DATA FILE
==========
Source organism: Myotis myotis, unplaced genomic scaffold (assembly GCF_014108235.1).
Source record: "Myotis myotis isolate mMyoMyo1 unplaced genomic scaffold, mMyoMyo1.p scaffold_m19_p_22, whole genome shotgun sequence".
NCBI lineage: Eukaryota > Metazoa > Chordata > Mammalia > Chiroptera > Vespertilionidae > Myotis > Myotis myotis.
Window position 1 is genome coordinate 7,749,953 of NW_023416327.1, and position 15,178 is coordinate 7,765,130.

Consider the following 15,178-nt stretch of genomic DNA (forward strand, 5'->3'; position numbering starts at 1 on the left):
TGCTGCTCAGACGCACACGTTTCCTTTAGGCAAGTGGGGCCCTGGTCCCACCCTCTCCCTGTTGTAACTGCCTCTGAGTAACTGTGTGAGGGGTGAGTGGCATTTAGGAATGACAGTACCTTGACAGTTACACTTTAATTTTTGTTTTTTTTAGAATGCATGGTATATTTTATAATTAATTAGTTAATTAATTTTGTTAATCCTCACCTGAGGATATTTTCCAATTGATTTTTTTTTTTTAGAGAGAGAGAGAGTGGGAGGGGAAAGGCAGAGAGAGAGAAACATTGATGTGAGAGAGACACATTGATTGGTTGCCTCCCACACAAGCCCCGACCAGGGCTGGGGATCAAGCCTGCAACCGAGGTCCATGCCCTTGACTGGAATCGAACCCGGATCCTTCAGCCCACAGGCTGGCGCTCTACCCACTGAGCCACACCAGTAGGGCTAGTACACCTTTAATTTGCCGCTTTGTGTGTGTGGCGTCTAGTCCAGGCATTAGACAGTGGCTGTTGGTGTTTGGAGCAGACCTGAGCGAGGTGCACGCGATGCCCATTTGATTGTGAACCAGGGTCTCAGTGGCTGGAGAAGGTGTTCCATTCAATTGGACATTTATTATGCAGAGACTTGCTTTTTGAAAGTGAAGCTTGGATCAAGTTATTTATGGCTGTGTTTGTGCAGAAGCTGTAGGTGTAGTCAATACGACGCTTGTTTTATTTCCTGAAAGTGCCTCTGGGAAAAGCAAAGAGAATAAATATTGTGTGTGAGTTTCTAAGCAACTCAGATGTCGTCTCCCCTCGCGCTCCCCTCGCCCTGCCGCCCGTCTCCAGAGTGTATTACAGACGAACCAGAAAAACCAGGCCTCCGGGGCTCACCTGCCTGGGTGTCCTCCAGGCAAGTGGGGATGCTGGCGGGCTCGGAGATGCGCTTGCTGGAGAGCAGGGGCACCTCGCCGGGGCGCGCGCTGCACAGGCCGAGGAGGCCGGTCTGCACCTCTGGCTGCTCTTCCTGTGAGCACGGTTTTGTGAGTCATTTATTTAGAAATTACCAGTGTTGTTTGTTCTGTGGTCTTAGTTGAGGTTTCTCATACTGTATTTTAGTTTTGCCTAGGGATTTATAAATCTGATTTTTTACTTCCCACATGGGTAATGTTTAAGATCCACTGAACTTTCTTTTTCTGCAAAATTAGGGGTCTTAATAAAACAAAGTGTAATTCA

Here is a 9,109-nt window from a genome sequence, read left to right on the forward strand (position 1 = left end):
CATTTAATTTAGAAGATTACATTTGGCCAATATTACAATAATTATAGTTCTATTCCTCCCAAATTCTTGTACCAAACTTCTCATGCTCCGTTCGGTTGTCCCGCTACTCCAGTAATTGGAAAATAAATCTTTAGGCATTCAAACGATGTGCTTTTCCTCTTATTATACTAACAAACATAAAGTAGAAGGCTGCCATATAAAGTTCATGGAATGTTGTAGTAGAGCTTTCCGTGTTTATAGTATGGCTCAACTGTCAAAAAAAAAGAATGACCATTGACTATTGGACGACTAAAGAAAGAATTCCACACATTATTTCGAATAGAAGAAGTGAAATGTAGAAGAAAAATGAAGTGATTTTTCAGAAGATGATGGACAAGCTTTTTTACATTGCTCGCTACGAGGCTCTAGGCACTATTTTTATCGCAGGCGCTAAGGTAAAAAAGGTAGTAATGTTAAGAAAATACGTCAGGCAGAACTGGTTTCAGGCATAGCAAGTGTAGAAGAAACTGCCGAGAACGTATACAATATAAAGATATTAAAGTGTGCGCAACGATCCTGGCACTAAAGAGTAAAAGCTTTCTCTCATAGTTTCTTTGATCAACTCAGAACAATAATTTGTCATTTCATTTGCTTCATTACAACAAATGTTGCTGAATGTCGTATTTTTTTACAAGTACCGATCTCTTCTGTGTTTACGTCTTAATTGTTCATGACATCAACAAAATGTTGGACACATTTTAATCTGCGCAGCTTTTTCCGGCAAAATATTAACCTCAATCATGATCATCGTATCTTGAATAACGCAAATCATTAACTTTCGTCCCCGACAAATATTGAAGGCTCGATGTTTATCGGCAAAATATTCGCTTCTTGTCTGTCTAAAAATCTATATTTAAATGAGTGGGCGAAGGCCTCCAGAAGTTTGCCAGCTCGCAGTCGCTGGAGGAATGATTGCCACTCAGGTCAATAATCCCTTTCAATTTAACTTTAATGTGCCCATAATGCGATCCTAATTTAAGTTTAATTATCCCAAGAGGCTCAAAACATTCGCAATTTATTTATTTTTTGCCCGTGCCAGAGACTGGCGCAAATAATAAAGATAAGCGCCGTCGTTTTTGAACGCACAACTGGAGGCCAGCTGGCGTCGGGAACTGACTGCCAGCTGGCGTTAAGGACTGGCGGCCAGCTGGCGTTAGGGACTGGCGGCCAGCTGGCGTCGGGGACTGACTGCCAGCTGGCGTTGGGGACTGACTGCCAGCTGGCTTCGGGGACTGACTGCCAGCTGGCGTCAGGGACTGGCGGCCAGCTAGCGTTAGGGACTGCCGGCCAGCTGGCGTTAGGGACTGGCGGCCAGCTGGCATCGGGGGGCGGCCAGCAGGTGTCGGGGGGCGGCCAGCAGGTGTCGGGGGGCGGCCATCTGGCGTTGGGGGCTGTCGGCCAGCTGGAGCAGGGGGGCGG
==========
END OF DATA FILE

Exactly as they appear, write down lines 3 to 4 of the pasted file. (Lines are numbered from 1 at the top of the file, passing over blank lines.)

NCBI lineage: Eukaryota > Metazoa > Chordata > Mammalia > Chiroptera > Vespertilionidae > Myotis > Myotis myotis.
Window position 1 is genome coordinate 7,749,953 of NW_023416327.1, and position 15,178 is coordinate 7,765,130.